Digital Solutions To Help Tackle Homelessness

Homelessness is sadly an ongoing challenge for people all over the world, and it affects those from many different cultures and social backgrounds. Fortunately, there are organizations that help them break the cycle of homelessness, find permanent housing, and rebuild their lives. One of these organizations is Teen Challenge, whose Wrocław branch sought support in creating a new website. Their goal was to explain the organization’s work and target different audiences to boost donations and other forms of support.

 Teen Challenge reached out to Tech To The Rescue and was matched with Digital New Agency (DNA), who got to work on coming up with a solution. We spoke to Radosław Lont, Head of Agile (DNA) and Bolek Rosinski, Product Designer at DNA, to find out more about the project and partnership.

Welcome. Could you introduce DNA and tell us a little bit about what you do?

 Radosław: Digital New Agency (DNA) is a tech partner supporting other companies in solving a range of technological challenges. We enter into long-term partnerships with clients, but recently we’ve also started supporting NGOs, which we’ll talk more about today.

Could you tell us how you first came across Tech To The Rescue?

Radosław: Yes. We started looking for CSR projects we could take part in during the second half of 2020. We felt that our company had grown to the point where we had the resources and capacity to take on such a project. Tech To The Rescue had done some great advertising during that time, and I found them very quickly online. The great thing about Tech To The Rescue is that you match projects based on companies' capabilities and availability. That way we can save the time we would need to put into searching a project on our own.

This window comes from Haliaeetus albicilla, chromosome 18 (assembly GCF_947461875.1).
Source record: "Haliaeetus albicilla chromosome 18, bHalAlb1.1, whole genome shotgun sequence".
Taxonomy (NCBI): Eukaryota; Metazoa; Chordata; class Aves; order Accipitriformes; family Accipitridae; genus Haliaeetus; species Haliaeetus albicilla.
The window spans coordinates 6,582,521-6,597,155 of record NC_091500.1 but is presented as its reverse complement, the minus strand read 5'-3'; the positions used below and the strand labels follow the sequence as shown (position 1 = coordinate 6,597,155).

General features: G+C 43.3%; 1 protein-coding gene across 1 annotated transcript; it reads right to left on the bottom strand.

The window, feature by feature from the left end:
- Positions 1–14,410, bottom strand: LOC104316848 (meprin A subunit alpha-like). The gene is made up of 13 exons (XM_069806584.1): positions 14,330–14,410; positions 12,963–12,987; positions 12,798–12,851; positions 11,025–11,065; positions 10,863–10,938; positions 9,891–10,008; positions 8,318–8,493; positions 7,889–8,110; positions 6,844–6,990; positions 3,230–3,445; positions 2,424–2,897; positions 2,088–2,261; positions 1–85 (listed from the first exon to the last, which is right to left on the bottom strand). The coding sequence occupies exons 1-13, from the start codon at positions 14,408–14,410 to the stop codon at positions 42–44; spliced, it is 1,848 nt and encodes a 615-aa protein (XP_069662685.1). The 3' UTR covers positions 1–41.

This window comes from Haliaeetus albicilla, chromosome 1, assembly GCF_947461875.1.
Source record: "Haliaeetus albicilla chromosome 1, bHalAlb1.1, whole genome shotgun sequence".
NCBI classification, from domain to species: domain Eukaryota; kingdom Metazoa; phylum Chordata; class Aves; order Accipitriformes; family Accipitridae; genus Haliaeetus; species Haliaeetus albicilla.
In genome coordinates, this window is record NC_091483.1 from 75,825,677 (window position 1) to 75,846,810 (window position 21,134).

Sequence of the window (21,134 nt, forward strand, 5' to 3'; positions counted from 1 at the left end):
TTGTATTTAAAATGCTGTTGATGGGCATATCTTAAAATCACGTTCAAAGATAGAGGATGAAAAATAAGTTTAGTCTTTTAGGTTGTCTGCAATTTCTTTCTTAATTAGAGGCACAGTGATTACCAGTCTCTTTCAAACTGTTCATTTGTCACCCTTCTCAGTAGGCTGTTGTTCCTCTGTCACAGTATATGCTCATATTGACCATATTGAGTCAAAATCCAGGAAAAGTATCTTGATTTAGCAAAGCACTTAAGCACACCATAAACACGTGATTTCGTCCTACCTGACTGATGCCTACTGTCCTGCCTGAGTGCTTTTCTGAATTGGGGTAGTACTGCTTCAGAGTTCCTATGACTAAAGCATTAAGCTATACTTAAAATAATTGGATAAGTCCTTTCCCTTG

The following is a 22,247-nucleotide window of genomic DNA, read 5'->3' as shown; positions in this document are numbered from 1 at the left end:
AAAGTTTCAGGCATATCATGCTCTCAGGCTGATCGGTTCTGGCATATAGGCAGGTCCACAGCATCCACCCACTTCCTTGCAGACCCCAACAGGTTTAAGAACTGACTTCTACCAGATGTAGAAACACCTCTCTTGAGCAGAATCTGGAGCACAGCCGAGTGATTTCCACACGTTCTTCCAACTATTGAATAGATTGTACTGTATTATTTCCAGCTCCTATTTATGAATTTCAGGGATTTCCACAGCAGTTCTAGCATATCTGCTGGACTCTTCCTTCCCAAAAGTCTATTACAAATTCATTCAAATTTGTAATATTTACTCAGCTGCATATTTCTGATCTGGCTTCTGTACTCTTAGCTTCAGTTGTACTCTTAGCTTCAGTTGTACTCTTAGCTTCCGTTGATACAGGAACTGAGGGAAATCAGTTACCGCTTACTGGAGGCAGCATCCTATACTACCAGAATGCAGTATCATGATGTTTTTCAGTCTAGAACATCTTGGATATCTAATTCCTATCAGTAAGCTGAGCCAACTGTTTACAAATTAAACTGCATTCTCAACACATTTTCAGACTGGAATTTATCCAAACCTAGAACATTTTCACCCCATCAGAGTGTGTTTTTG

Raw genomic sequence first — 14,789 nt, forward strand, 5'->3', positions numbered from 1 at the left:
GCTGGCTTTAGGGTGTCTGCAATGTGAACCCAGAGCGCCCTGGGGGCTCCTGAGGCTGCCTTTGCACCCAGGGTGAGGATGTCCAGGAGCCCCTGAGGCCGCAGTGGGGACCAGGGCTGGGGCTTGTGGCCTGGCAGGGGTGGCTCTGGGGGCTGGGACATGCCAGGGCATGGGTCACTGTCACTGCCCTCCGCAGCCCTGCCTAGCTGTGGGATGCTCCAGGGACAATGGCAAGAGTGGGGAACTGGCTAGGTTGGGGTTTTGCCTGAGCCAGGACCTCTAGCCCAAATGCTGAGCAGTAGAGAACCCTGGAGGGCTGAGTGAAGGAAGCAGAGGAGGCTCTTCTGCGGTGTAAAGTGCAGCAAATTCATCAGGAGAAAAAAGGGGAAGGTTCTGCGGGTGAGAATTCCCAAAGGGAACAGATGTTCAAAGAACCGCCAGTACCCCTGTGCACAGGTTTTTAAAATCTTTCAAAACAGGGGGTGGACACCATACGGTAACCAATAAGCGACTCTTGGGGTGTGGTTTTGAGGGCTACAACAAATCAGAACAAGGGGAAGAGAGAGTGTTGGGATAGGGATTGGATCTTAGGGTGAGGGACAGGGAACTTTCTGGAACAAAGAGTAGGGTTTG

What was your motivation for getting involved in pro-bono projects?

Radosław: We’ve always been very purpose-driven and we’re passionate about providing solutions to complex problems. If our product ends up making someone’s life better, it gives us extra motivation to work. We offer each employee four hours a week (so-called ‘Slack time’) to spend on things that matter to them. It can be used on education, pro bono projects, wellbeing or anything else. Of course, when individuals or teams are not engaged in any product for a while, they can dedicate even more time for pro bono activities. 

Great. Could you tell us about the project you worked on for Teen Challenge Wroclaw?

Radosław: Yes, certainly. At the beginning I would like to explain the nature of Teen Challenge’s work. It’s an organization that helps young people find a way out of homelessness. They wanted to create a new, engaging website, which would not only explain their mission, but also encourage support and donations. This is where we came in. We were tasked with creating both the desktop and mobile versions of the website.

And how did the process begin?

Bolek: We used the UX process that we use when working on these types of projects for clients. It begins with the discovery phase, in which we identify the needs of the organization. We also take a deep dive into the target audience - including their challenges and pain points. Then we define our hypotheses, based on which we ideate and later create the first prototype of the product. The idea was to create a feedback loop on our designs and iterate until we came up with the best possible solution.